Article  CAS  Google Scholar 

  16. Batten JS, Yoshinari S, Hemenway C: Potato virus X: a model system for virus replication, movement and gene expression. Molecular Plant Pathology. 2003, 4 (2): 125-131. 10.1046/j.1364-3703.2003.00156.x.

    Article  CAS  Google Scholar 

  17. Chapman S, Kavanagh T, Baulcombe D: Potato virus X as a vector for gene expression in plants. The Plant J. 1992, 2 (4): 549-557.

    CAS  Google Scholar 

  18. Azhakanandam K, Weissinger SM, Nicholson JS, Qu R, Weissinger AK: Amplicon-plus targeting technology (APTT) for rapid production of a highly unstable vaccine protein in tobacco plants. Plant Mol Biol. 2007, 63 (3): 393-404. 10.1007/s11103-006-9096-9.

    Article  CAS  Google Scholar 

  19. Cerovska N, Hoffmeisterova H, Pecenkova T, Moravec T, Synkova H, Plchova H, Veleminsky J: Transient expression of HPV16 E7 peptide (aa 44–60) and HPV16 L2 peptide (aa 108–120) on chimeric potyvirus-like particles using Potato virus X-based vector. Protein Expr Purif. 2008, 58 (1): 154-161. 10.1016/j.pep.2007.09.006.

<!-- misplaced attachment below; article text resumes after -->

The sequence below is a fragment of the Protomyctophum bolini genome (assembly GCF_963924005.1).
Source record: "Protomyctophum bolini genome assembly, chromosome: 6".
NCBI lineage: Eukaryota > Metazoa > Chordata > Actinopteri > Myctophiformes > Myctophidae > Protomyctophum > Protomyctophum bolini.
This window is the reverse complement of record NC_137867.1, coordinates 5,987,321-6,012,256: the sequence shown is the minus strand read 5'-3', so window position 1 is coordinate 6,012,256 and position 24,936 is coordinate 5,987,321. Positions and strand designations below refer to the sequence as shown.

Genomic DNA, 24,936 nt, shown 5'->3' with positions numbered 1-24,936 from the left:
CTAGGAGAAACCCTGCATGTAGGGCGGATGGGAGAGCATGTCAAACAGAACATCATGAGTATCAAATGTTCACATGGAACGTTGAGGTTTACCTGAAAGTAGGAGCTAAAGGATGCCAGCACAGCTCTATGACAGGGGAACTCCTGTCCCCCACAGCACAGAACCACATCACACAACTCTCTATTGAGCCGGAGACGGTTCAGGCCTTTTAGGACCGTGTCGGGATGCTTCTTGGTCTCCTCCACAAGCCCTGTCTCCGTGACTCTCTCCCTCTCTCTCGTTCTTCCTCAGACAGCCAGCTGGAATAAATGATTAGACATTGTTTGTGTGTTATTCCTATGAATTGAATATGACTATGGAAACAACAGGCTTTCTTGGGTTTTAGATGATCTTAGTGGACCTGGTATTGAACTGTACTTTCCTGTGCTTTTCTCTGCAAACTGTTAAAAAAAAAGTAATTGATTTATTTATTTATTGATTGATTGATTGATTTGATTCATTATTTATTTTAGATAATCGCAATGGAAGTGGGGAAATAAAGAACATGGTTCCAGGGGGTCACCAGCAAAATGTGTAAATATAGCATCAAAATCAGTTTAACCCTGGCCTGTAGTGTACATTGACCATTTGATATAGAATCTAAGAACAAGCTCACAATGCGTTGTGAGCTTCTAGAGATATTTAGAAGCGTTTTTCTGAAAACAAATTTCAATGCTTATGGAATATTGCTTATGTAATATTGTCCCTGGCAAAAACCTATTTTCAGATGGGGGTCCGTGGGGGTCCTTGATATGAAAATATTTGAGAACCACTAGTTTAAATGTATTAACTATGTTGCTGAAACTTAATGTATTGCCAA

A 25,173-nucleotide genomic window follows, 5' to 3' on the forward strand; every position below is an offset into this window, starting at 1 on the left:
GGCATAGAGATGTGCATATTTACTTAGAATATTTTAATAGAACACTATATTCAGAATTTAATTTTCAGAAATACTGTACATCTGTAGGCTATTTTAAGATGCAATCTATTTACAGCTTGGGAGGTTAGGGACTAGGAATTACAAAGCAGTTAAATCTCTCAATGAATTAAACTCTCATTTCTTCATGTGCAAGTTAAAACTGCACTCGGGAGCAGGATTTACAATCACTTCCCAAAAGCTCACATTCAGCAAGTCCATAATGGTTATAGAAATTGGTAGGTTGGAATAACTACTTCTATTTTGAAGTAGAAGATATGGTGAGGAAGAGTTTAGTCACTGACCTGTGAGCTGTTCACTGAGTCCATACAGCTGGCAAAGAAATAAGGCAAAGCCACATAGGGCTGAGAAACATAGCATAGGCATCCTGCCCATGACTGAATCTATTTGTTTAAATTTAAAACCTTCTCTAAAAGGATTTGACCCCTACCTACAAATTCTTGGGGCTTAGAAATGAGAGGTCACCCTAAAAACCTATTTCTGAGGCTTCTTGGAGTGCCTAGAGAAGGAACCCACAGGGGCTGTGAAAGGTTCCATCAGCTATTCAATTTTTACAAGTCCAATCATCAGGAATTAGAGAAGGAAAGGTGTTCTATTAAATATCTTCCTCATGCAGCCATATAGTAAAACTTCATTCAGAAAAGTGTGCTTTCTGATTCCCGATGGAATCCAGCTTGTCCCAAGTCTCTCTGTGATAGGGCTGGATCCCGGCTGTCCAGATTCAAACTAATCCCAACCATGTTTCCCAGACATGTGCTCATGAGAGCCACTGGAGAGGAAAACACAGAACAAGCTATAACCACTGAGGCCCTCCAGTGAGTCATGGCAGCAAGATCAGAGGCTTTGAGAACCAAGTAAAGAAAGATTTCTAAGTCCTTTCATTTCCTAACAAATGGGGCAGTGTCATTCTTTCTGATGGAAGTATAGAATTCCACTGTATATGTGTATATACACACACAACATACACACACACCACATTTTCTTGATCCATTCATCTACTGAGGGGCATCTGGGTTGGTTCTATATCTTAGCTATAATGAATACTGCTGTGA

Article  CAS  Google Scholar 

  20. Mechtcheriakova IA, Eldarov MA, Nicholson L, Shanks M, Skryabin KG, Lomonossoff GP: The use of viral vectors to produce hepatitis B virus core particles in plants. J Virol Methods. 2006, 131 (1): 10-15. 10.1016/j.jviromet.2005.06.020.

    Article  CAS  Google Scholar 

  21. Manske U, Schiemann J: Development and assessment of a potato virus X-based expression system with improved biosafety. Environ Biosafety Res. 2005, 4 (1): 45-57. 10.1051/ebr:2005011.

    Article  CAS  Google Scholar 

  22. MacFarlane SA: Molecular biology of the tobraviruses. J Gen Virol. 1999, 80: 2799-2807.

    Article  CAS  Google Scholar 

  23. MacFarlane SA, Popovich AH: Efficient expression of foreign proteins in roots from tobravirus vectors. Virology. 2000, 267 (1): 29-35. 10.1006/viro.1999.0098.

    Article  CAS  Google Scholar 

  24. Valentine T, Shaw J, Blok VC, Phillips MS, Oparka KJ, Lacomme C: Efficient virus-induced gene silencing in roots using a modified tobacco rattle virus vector. Plant Physiol. 2004, 136 (4): 3999-4009. 10.1104/pp.104.051466.

    Article  CAS  Google Scholar 

  25. Sainsbury F, Thuenemann EC, Lomonossoff GP: pEAQ: versatile expression vectors for easy and quick transient expression of heterologous proteins in plants. Plant Biotechnol J. 2009, 7 (7): 682-693. 10.1111/j.1467-7652.2009.00434.x.